James should calm down. Find some people who are experienced in such matters (good luck). And listen to Cyrillic to enjoy high school a little bit, if he can.

What I would do if I could go back in time is different than what I did. But what I wish I would've done might not make any sense for James.

And what I think most people should do might not be what James should do. In other words, it would be good if people knew someone fairly well before "helping" them, unless the advice is incredibly specific and in an area in which the person has an inarguable expertise.
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« Reply #41 on: February 13, 2013, 02:12:05 PM »

Well the problem is people want the government to run like a business.

It just can't happen and that notion is extemely bizarre to me.

I agree with you on the education part, but my negativity about accruing debt from higher education is symptomatic. The fact we have treated it as a commodity has severely diminished any true value of the education and only serves as a means to $$$ and a "career". We live in an economy that getting a real education becomes secondary.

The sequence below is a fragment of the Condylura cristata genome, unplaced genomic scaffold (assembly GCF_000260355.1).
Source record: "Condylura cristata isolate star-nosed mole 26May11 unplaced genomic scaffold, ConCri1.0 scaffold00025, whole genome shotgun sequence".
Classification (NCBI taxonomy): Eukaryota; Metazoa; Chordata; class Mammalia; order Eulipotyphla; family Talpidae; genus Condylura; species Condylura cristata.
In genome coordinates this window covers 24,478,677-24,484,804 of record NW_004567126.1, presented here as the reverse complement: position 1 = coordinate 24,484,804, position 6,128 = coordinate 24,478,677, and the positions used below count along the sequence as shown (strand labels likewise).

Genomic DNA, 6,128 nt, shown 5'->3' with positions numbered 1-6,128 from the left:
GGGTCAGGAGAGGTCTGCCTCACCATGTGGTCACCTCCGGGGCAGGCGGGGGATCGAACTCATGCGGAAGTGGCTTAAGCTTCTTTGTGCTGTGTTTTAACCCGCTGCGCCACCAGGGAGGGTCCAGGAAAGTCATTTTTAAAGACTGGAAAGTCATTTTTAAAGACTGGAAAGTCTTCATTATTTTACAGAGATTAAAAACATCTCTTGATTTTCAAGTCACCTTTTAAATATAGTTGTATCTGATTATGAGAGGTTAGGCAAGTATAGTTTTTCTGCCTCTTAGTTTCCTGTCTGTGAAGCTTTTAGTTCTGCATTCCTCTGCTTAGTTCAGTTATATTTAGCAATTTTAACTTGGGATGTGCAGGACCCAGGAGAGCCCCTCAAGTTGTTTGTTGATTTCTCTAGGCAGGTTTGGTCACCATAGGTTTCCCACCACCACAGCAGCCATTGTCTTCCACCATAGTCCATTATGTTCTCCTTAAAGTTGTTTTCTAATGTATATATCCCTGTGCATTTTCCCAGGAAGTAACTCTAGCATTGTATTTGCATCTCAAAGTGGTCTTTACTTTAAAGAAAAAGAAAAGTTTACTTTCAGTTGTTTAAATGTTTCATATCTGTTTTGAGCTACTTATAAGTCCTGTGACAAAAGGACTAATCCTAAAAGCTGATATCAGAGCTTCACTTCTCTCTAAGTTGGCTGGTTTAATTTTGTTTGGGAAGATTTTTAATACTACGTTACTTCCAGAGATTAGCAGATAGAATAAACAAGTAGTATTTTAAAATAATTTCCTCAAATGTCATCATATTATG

My earlier post reflects the problem that we should avert ourselves from education so we don't end up in servitude.

Isn't it sad that we live in a society where it's better to be debt free than actually having any meaning and purpose in ones life? So we increase the cost of school to obscene levels every year and get our children deeper into debt.

We have screwed our children and depend on their backs to carry the weight.
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« Reply #42 on: February 13, 2013, 04:47:47 PM »

Orthonorm, you're a genius about everything; do you have any specific advice for me? Some background on my situation; my parents probably won't be able to give me crap except a free place to live if I should go to college in the area, and I was planning on exploiting the race-card as much as possible to get economic aid and support programs.
« Last Edit: February 13, 2013, 04:54:20 PM by JamesR » Logged

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« Reply #43 on: February 13, 2013, 04:50:12 PM »

Take our dear James. He probably can't be a pharmacist, but has suggested he would like to.
I just thought of something. They might have to shorten the consulting area for James, then he could be one.
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« Reply #44 on: February 13, 2013, 04:55:10 PM »

Take our dear James. He probably can't be a pharmacist, but has suggested he would like to.
I just thought of something. They might have to shorten the consulting area for James, then he could be one.

Or just purchase me a stool...